What J.M. Smucker Does With Its Cash

In the quest to find great investments, most investors focus on earnings to gauge a company's financial strength. This is a good start, but earnings can be misleading and incomplete. To get a clearer understanding of a company's ability to earn money and reward you, the shareholder, it's often better to focus on cash flow. In this series, we tear apart a company's cash flow statement to see how much money is truly being earned, and more importantly, what management is doing with that cash.

Step on up, J.M. Smucker (NYSE: SJM  ) .

The first step in analyzing cash flow is to look at net income. J.M. Smucker's net income over the last five years has been impressive:

 

2011*

2010

2009

2008

2007

Normalized Net Income $533 million $527 million $491 million $221 million $174 million

Source: S&P Capital IQ. *12 months ended Oct. 30.

Next, we add back in a few noncash expenses like the depreciation of assets, and adjust net income for changes in inventory, accounts receivable, and accounts payable -- changes in cash levels that reflect a company either paying its bills, or being paid by customers. This yields a figure called cash from operating activities -- the amount of cash a company generates from doing everyday business.

From there, we subtract capital expenditures, or the amount a company spends acquiring or fixing physical assets. This yields one version of a figure called free cash flow, or the true amount of cash a company has left over for its investors after doing business:

 

2011*

2010

2009

2008

2007

Free Cash Flow $178 million $461 million $533 million $180 million $175 million

Source: S&P Capital IQ. *12 months ended Oct. 30.

Now we know how much cash J.M. Smucker is really pulling in each year. Next question: What is it doing with that cash?

There are two ways a company can use free cash flow to directly reward shareholders: dividends and share repurchases. Cash not returned to shareholders can either be stashed in the bank, used to invest in other companies, or to pay off debt.

Here's how much J.M. Smucker has returned to shareholders in recent years:

 

2011*

2010

2009

2008

2007

Dividends $204 million $185 million $162 million $89 million $67 million
Share Repurchases $429 million $247 million $6 million $70 million $86 million
Total Returned to Shareholders $633 million $432 million $168 million $159 million $154 million

Source: S&P Capital IQ. *12 months ended Oct. 30.

As you can see, the company has repurchased a decent amount of its own stock. But combined with other rounds of share issuance (mostly to finance acquisitions), shares outstanding have actually increased:

 

2011*

2010

2009

2008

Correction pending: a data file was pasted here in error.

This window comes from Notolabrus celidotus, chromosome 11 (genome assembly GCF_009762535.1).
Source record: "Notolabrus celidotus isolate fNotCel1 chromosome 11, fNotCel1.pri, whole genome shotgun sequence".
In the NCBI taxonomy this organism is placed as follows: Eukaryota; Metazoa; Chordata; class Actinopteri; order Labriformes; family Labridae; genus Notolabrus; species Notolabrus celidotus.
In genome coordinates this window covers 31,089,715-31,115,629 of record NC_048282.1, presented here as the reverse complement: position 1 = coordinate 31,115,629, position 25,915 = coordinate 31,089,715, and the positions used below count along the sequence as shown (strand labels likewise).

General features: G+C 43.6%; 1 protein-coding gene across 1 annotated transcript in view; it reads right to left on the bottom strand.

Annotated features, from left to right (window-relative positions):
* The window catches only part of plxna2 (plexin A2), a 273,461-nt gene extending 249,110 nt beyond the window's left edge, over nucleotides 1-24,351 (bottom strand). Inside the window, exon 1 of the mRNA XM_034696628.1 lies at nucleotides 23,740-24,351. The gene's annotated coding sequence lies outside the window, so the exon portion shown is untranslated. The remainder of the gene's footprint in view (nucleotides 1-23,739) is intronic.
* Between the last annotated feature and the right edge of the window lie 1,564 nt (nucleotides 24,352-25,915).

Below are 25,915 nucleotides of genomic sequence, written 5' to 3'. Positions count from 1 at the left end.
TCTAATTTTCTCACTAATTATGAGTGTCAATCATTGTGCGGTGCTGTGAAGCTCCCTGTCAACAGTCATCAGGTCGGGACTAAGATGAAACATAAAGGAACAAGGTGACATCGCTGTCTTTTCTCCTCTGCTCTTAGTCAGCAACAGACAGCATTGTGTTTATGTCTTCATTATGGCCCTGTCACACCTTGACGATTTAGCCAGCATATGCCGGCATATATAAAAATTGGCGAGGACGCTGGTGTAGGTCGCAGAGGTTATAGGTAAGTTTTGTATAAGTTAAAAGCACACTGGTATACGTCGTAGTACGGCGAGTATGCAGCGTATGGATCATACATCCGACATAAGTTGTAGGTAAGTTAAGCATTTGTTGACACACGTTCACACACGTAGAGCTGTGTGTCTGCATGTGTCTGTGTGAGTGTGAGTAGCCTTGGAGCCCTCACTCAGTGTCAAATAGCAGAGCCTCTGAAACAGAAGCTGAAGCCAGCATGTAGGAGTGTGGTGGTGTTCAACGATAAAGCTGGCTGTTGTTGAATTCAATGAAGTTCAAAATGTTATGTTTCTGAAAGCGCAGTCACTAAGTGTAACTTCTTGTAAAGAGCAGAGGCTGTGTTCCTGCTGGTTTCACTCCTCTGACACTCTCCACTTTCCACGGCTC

2007

Shares Outstanding (millions) 114 118 118 69 57

Source: S&P Capital IQ. *12 months ended Oct. 30.

Now, companies tend to be fairly poor at repurchasing their own shares, buying feverishly when shares are expensive and backing away when they're cheap. Does J.M. Smucker fall into this trap? Let's take a look:

Source: S&P Capital IQ.

Sure enough, J.M. Smucker's big stock purchases over the last five years came only after its shares rebounded from their recession lows. But that doesn't tell us much because acquisitions altered the company's cash flow over the years. Given what look like reasonable valuations in relation to earnings and cash flow, the recent buybacks have likely been a good deal for shareholders.

Finally, I like to look at how dividends have added to total shareholder returns:

Source: S&P Capital IQ.

Over the last five years, shares returned 78%, which drops to 42% without dividends -- not a bad boost to top off already solid share performance.

To gauge how well a company is doing, keep an eye on the cash. How much a company earns is not as important as how much cash is actually coming in the door, and how much cash is coming in the door isn't as important as what management actually does with that cash. Remember, you, the shareholder, own the company. Are you happy with the way management has used J.M. Smucker's cash? Sound off in the comment section below.

Fool contributor Morgan Housel doesn't own shares in any of the companies mentioned in this article. Follow him on Twitter @TMFHousel. Try any of our Foolish newsletter services free for 30 days. We Fools may not all hold the same opinions, but we all believe that considering a diverse range of insights makes us better investors. The Motley Fool has a disclosure policy.


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